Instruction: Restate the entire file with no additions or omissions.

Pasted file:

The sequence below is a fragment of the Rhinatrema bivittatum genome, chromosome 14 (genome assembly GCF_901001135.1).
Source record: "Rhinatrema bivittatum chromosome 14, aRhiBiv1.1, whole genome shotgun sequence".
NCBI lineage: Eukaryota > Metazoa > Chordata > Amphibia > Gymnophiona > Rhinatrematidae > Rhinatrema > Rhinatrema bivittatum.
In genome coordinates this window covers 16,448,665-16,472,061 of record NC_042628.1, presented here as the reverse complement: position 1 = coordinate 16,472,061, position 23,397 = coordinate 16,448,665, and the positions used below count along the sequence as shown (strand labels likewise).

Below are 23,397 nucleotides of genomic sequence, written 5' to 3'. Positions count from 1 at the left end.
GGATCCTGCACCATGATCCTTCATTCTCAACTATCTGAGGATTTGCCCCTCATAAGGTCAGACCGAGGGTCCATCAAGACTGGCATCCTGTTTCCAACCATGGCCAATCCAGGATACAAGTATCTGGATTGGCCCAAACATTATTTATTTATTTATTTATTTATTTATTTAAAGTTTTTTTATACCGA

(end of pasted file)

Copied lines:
The sequence below is a fragment of the Rhinatrema bivittatum genome, chromosome 14 (genome assembly GCF_901001135.1).
Source record: "Rhinatrema bivittatum chromosome 14, aRhiBiv1.1, whole genome shotgun sequence".
NCBI lineage: Eukaryota > Metazoa > Chordata > Amphibia > Gymnophiona > Rhinatrematidae > Rhinatrema > Rhinatrema bivittatum.
In genome coordinates this window covers 16,448,665-16,472,061 of record NC_042628.1, presented here as the reverse complement: position 1 = coordinate 16,472,061, position 23,397 = coordinate 16,448,665, and the positions used below count along the sequence as shown (strand labels likewise).

Below are 23,397 nucleotides of genomic sequence, written 5' to 3'. Positions count from 1 at the left end.
GGATCCTGCACCATGATCCTTCATTCTCAACTATCTGAGGATTTGCCCCTCATAAGGTCAGACCGAGGGTCCATCAAGACTGGCATCCTGTTTCCAACCATGGCCAATCCAGGATACAAGTATCTGGATTGGCCCAAACATTATTTATTTATTTATTTATTTATTTATTTAAAGTTTTTTTATACCGA